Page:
The paranoid personality is the one who cannot accept the Other. Although he recognizes that other people exist after their fashion, he responds to them as threats and mysteries that he must do his best to bring under his own control. Only when dominated by the self is the Other acceptable, since only then is he not truly other. The paranoid has no conception of equal dialogue or partnership, and it is impossible for him to look on himself from outside, and to judge what he finds. He receives all criticism as an assault, self-criticism included. He proceeds through life with uniform motion in a straight line until encountering some external force or immovable obstacle.

STATES CAN BE PARANOID in the same way. This was what the Soviet Union and Nazi Germany had in common, and what made them so dangerous. Paranoid states regard others as threats or mysteries, which must be brought under control. They have no conception of dialogue and regard diplomacy as war by other means. They crush opposition at home, since self-criticism is as much a threat as the existence of other plans, other schemes, than the plans and schemes that propel them. They proceed in a straight line until encountering some external force, like Nazi Germany, or hitting a brick wall, like the Soviet Union.

Our politicians never understood this. They did not see, in 1938, that diplomatic relations with Nazi Germany, and treaties like the one signed at Munich, were steps on the way to capitulation. They never saw that diplomatic relations with the Soviet Union were of no use to us, and of enormous use to the Soviets in tying our hands. A paranoid state will sign treaties; it will present a smiling face like the faces of Hitler at Munich and Stalin at Yalta; it will indignantly protest whenever some minute obligation undertaken by others seems to have been neglected. But it cannot be bound by treaties and will always regard them as instruments for achieving its ultimate goal of domination. Its dialogues are carefully disguised monologues, and it looks for the sources of criticism not in order to listen to them, but in order to silence them.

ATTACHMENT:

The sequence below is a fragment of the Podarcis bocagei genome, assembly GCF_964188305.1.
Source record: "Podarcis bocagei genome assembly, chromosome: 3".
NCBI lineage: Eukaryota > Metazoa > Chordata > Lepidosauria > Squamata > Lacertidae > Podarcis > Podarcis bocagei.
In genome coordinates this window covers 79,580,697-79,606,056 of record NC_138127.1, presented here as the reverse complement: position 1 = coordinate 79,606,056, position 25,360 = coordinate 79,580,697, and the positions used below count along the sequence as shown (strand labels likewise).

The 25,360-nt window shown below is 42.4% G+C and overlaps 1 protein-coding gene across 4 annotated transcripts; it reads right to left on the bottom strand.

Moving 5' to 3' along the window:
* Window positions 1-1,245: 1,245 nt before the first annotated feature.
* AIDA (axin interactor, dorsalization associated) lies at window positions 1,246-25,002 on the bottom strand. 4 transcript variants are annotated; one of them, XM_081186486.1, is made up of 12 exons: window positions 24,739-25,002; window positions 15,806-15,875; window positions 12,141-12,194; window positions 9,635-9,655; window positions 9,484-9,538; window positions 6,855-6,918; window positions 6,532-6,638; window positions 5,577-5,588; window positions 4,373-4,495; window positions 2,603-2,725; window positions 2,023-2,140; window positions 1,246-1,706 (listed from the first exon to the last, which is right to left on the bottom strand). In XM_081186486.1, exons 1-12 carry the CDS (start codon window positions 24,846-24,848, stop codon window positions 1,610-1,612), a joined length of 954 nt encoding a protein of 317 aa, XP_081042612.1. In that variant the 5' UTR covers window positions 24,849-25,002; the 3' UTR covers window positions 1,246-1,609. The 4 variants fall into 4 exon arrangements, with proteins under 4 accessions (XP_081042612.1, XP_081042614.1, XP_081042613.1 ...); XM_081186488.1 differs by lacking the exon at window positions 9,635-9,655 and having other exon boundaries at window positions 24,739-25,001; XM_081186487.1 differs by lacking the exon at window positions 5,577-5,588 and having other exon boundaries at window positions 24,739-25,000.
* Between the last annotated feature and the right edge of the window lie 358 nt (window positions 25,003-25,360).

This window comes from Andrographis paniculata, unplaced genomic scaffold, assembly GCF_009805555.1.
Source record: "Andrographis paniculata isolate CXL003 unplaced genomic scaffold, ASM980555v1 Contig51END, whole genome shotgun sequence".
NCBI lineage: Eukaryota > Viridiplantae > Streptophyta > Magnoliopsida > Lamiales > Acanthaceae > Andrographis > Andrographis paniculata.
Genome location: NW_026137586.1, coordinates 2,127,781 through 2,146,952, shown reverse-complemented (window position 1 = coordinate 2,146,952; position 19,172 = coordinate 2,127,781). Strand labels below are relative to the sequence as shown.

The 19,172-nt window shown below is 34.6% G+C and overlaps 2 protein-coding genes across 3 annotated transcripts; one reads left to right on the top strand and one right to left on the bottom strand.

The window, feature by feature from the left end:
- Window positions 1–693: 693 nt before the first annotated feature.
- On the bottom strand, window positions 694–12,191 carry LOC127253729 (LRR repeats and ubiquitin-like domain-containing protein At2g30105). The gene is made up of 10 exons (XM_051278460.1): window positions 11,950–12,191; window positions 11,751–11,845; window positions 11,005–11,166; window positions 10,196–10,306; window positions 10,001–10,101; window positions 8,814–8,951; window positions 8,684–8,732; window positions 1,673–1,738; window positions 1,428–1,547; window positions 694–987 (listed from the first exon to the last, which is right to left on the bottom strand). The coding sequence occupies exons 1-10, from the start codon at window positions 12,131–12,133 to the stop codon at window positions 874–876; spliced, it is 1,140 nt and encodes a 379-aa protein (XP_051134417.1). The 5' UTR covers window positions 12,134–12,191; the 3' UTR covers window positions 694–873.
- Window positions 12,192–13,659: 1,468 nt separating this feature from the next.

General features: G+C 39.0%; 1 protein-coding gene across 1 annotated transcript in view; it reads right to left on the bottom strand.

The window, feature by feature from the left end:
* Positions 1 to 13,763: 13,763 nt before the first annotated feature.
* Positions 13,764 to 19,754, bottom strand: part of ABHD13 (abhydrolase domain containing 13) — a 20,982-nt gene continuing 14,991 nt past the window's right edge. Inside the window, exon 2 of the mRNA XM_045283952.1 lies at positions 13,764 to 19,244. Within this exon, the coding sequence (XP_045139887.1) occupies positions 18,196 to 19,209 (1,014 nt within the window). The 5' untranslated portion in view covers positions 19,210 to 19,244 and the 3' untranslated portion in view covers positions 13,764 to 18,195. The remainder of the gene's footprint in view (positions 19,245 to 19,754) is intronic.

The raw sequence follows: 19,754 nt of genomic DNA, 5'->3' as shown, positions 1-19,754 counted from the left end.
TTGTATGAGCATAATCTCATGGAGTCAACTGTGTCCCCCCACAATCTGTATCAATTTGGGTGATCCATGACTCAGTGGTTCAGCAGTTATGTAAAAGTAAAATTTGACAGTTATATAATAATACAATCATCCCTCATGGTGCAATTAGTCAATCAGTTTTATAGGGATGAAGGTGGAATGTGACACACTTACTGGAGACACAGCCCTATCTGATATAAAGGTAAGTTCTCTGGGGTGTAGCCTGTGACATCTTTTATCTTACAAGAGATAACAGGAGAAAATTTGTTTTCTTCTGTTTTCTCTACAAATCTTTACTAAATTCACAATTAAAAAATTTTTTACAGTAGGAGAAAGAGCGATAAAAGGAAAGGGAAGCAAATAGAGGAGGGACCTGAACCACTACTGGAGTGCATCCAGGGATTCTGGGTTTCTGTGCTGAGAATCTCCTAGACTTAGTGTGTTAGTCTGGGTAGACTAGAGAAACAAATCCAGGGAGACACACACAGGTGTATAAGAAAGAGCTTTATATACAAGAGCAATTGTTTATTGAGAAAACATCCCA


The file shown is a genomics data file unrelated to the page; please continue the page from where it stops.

Hence all diplomacy with the Soviet Union had the effect of increasing Soviet power, as we bound ourselves by treaties that the Soviets disregarded, and as we opened our resources, our media, and our gullible intellectuals to a power that would never reciprocate so precious a gift. It is only when Ronald Reagan arrived on the scene, and decided to place a brick wall in the unalterable path of the great machine, that it came abruptly to a halt.

Now I don't say that Iran is quite as paranoid a state as the Soviet Union. But it has a striking "personality disorder" that emulates those of Nazi Germany and Soviet Russia. It extends only a circumscribed permission to its domestic critics; it lives under a delusion of enemy encirclement, identifying the tiny state of Israel as the mastermind behind a worldwide anti-Iranian conspiracy—and would that there were one. It has the paranoid conception of treaties, namely as low-level warfare, with which to tie the other's hands. And it is programmed by plans and schemes which, conceived in the heads of wizened old theocrats and translated into the mouth of the demagogue Ahmadinejad, are entirely un-alterable by any fact or argument that might tend in a contrary direction.

If in ordinary life you encounter a real paranoid, there is only one safe way to proceed. Do not enter into dialogue; do not give hostages in the form of things that you want from him; do not make any part of your life depend on his decisions or goodwill. Steer a course around him and make for the hills. It seems to me that this is also how we should deal with paranoid states. Break off diplomatic relations, cutback all ties of trade and mutual interest, and ensure that nothing that we want or need depends upon the other's say-so. Whether or not we respond to Iran in this way, Iran will treat us—the English-speaking world—as its enemy. But if we respond as I advise, then we will be in the best position to defend ourselves from any future aggression while getting on with building that solid brick wall in the unalterable path of the mullahs.

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About the Author
Roger Scruton is a visiting scholar at the American Enterprise Institute. His latest book, How to Think Seriously About the Planet: The Case for an Environmental Conservatism, has just been published by Oxford University Press.